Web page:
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Air Canada chatbot promises discount that the airline is forced to uphold

Air Canada has to pay compensation. (Screenshot: Air Canada)
Air Canada has to pay compensation. (Screenshot: Air Canada)
In Canada, an airline chatbot offered a customer a discount on its 'bereavement travel' fare, a special fare offered to "customers who need to travel because of the imminent death or death of an immediate family member". But when the passenger attempted to redeem the bot's offer, Air Canada stood in the way - wrongly.

Air Canada's chatbot offered Canadian Jake M., who made a return trip from Vancouver to Toronto after the death of a family member in 2022, a retroactive discount on a bereavement fare. But as it turned out, the offer did not actually correspond to Air Canada's official policy and so the airline refused to honor the fare, even though it admitted that the chatbot had made a mistake. A recent ruling by the Civil Resolution Tribunal (CRT) declared Air Canada to be in the wrong and ordered the airline to refund the amount to which Jake M. was originally entitled.

A bereavement fare is a special discounted fare offered by some airlines in the event that customers need to travel on short notice to attend a funeral, for example. However, the offer has become rare and only applies in specific circumstances, such as a death in the immediate family. Air Canada is one of the few airlines that still offers such a fare, which can only be offered if certain conditions are met. In the event of a death, Air Canada must be informed before the booking is made. In the case of Jake M., however, the chatbot stated the following, of which Jake M. made a screenshot:

"If you need to travel immediately or have already traveled and would like to submit your ticket for a reduced bereavement rate, kindly do so within 90 days of the date your ticket was issued by completing our Ticket Refund Application form."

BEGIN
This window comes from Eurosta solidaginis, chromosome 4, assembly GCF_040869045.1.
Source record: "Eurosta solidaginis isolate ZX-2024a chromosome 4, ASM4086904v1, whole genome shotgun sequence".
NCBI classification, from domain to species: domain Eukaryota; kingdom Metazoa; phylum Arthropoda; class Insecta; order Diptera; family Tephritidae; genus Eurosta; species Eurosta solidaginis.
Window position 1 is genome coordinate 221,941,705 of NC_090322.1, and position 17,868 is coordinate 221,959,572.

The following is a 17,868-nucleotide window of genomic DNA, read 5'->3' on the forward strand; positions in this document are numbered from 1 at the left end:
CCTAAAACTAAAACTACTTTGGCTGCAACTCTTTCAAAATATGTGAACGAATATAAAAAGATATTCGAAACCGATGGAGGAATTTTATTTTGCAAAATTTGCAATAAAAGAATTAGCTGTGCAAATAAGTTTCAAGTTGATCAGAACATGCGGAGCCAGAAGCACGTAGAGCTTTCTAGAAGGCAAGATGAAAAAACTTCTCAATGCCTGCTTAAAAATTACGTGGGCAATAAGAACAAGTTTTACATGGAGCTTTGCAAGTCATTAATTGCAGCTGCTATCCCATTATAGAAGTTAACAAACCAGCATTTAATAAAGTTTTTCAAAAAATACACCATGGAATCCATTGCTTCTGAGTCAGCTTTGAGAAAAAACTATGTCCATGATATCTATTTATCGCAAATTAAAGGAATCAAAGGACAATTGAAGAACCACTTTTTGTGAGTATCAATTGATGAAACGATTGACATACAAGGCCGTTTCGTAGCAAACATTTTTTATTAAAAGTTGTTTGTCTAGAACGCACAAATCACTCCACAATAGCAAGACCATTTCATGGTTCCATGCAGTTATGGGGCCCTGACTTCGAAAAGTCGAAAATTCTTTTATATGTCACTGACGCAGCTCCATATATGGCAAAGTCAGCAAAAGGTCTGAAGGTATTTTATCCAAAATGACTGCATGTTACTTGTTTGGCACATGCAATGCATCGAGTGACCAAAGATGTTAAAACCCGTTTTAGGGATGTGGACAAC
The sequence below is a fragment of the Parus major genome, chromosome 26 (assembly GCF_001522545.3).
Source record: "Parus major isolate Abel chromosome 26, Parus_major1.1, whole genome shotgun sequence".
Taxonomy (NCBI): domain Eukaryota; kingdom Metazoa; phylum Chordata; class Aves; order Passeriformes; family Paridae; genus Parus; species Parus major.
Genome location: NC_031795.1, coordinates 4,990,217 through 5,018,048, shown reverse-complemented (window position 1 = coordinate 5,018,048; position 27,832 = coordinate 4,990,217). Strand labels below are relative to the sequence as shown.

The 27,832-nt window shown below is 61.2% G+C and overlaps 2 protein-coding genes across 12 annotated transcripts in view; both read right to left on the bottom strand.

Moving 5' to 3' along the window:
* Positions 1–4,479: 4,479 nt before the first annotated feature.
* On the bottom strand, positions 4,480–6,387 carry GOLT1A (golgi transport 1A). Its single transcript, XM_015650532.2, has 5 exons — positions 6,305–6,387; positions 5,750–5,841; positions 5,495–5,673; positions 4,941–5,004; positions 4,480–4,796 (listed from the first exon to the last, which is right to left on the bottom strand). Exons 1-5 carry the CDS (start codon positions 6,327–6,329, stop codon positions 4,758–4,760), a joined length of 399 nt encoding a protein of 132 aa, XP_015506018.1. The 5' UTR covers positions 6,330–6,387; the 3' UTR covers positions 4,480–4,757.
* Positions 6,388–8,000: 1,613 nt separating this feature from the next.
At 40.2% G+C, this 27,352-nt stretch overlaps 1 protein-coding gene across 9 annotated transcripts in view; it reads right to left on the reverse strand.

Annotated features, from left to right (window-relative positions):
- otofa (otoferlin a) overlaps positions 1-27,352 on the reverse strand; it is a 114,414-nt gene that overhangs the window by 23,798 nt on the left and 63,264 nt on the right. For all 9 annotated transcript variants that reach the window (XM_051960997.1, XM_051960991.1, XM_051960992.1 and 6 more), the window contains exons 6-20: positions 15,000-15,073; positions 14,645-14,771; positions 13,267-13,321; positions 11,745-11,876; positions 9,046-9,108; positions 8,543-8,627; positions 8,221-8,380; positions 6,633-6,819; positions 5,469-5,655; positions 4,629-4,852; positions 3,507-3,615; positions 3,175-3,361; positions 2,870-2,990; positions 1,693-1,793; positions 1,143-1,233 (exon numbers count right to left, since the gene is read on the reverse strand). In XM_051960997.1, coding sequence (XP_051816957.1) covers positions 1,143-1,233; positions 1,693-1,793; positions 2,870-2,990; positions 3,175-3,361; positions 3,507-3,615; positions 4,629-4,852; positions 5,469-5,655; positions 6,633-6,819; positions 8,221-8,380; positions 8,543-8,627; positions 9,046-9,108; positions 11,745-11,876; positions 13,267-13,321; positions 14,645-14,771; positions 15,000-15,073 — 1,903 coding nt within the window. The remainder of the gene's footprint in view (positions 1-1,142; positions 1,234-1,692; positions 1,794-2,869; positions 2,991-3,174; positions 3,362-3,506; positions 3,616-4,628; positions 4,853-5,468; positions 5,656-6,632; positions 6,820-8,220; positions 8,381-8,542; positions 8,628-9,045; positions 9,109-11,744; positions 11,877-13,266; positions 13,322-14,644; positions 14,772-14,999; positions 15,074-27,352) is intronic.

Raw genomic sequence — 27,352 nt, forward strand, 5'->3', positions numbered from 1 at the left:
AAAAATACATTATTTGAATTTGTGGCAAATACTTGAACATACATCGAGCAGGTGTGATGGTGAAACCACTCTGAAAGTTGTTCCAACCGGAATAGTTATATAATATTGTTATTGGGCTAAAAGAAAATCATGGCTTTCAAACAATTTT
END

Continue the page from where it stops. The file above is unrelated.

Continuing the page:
In the ensuing legal dispute, the airline argued that it could not be held liable for statements made by staff and chatbots, and that the chatbot itself is a "separate legal entity responsible for its own actions". This baffled the CRT, which viewed the argument as illogical and ruled the chatbot to be an extension of the information provided by Air Canada's website. Tribunal member Christopher R. stated:

"It should be obvious to Air Canada that it is responsible for all the information on its website. It makes no difference whether the information comes from a static page or a chatbot."

The CRT also added that Air Canada neglected to ensure that its chatbot was accurate. In the end, Jake M. was largely found to be in the right by the CRT and Air Canada was ordered to pay Jake M. more than C$800, corresponding to the refund that he was initially eligible for. 


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> Expert Reviews and News on Laptops, Smartphones and Tech Innovations > News > News Archive > Newsarchive 2024 02 > Air Canada chatbot promises discount that the airline is forced to uphold
Andreas Sebayang, 2024-02-18 (Update: 2024-02-18)